So, when I told anyone who’d listen that Ray Guy was also the single season leader in interceptions at USM or that he threw a no-hitter in baseball for the Eagles or that in high school when he competed in the triple jump for the first time, he jumped further farther than anyone in the state that year — I was just recycling facts I’d picked up from reading Cleveland.

In his column commemorating Guy after his death, Cleveland called him the greatest athlete he’d ever seen and that’s some mountaintop-level praise.

Not saying I chose to attend USM after Co-Lin because of Ray Guy, that decision was influenced more by where Angela Davis was going to college, but I never stopped wanting to hear all the stories I could get about the greatest punter of all time.

The ole Mike Anderson’s sat near the country club in Hattiesburg and one October evening a coworker and me found ourselves in the bar area with freshly-cashed paychecks and a table full of empty oyster shells before us.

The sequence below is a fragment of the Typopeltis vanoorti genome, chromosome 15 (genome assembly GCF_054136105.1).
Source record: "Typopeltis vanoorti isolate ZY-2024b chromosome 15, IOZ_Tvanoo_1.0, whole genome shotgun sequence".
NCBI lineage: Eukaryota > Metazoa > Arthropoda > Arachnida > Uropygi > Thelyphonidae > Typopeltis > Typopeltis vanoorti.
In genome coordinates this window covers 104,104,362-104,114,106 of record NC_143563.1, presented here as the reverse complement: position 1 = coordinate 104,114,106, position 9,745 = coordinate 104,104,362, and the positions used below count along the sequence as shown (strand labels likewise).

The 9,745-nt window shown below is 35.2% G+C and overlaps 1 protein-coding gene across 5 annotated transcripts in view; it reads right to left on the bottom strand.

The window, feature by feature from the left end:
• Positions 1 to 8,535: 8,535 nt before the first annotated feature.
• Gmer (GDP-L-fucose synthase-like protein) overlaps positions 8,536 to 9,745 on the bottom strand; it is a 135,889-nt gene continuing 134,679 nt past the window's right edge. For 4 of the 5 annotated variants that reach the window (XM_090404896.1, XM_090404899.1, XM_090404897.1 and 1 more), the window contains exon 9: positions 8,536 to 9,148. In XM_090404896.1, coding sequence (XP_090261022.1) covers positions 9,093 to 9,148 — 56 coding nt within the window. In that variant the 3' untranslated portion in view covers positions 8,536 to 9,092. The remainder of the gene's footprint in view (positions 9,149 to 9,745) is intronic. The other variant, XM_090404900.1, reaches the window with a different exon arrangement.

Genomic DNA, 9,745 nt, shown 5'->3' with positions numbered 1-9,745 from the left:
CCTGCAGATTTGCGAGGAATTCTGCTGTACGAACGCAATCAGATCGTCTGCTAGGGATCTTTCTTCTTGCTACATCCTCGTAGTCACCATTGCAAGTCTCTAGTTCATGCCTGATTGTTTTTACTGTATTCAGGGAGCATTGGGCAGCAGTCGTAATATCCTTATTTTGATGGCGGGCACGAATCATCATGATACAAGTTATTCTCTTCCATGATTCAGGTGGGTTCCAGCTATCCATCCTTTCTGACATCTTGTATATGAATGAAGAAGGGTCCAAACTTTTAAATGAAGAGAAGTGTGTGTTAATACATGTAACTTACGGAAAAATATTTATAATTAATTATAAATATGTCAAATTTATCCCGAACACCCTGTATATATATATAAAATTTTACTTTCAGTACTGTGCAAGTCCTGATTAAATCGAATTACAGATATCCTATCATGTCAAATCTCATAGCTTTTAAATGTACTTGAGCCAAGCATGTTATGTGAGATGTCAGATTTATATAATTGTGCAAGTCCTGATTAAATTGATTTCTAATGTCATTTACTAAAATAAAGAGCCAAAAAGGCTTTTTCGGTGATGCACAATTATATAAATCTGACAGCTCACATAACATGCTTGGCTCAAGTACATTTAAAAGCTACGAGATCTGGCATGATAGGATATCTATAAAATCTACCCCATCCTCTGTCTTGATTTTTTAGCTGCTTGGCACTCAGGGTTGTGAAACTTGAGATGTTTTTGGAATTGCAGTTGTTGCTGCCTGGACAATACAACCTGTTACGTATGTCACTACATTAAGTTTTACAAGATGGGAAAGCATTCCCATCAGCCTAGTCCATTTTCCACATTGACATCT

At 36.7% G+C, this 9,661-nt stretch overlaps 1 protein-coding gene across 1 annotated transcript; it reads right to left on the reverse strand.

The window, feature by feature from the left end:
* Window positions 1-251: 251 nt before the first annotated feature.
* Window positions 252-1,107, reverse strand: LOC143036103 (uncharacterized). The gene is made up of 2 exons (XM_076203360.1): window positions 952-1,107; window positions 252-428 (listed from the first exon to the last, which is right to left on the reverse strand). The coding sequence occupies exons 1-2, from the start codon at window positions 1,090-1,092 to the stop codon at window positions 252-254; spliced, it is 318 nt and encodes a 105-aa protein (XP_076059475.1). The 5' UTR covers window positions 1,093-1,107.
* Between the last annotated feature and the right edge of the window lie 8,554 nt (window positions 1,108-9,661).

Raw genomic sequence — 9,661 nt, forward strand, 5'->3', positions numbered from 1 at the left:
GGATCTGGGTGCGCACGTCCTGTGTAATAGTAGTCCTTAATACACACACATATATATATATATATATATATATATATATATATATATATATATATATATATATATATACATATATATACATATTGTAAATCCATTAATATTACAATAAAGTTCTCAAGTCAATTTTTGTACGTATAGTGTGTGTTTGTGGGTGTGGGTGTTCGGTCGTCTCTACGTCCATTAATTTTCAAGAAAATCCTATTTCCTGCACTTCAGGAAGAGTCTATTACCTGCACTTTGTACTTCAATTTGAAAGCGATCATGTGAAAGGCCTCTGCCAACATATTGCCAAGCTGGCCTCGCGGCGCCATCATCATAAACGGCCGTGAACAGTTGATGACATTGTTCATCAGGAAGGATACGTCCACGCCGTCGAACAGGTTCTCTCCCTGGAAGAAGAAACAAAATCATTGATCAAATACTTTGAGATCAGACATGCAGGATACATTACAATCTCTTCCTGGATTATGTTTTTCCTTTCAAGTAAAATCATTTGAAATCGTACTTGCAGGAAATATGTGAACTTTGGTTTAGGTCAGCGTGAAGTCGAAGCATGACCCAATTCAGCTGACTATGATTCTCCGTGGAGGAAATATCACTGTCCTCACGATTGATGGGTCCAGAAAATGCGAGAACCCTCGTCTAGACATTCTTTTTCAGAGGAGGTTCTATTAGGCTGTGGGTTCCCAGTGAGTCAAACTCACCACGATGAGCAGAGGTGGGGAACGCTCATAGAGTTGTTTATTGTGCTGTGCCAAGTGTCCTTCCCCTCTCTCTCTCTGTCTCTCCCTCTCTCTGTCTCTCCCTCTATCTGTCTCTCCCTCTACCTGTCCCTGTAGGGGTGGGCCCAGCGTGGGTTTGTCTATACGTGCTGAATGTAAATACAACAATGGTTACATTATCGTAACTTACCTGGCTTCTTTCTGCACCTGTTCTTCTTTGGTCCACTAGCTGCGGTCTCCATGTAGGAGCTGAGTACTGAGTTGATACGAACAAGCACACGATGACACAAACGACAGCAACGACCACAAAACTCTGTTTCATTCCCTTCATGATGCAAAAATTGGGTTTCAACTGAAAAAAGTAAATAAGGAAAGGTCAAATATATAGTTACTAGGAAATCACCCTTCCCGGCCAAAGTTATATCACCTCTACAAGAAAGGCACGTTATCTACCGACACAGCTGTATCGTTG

“Hey, that’s Ray Guy at the bar,” said someone at the table beside us.

And there he was, looking like he had just come off the course for a post-round beverage or two.

And as crazy as this sounds, he was not the only NFL Hall of Famer in the restaurant that night.

Another famous USM alum who was still playing quarterback in the league at that time was dining in the main room with his wife and agent.

That table was off limits though as they were enjoying dinner and projecting an air of “do not disturb.”

That was not the vibe around Ray Guy in the bar of the same restaurant though.

It was more like, come hang out, buy me a Coors Light and ask me about the Raiders.

I nervously found a way to get a handshake and a smile from Ray. He probably thought it was silly for a 21-year-old to tell him that I was a “life-long fan.”

That was no embellishment though, just like it’s no embellishment to call the late, great Ray Guy one of the best to ever do it.

Cliff Furr is the sports editor at The Daily Leader. He can be reached via email at sports@dailyleader.com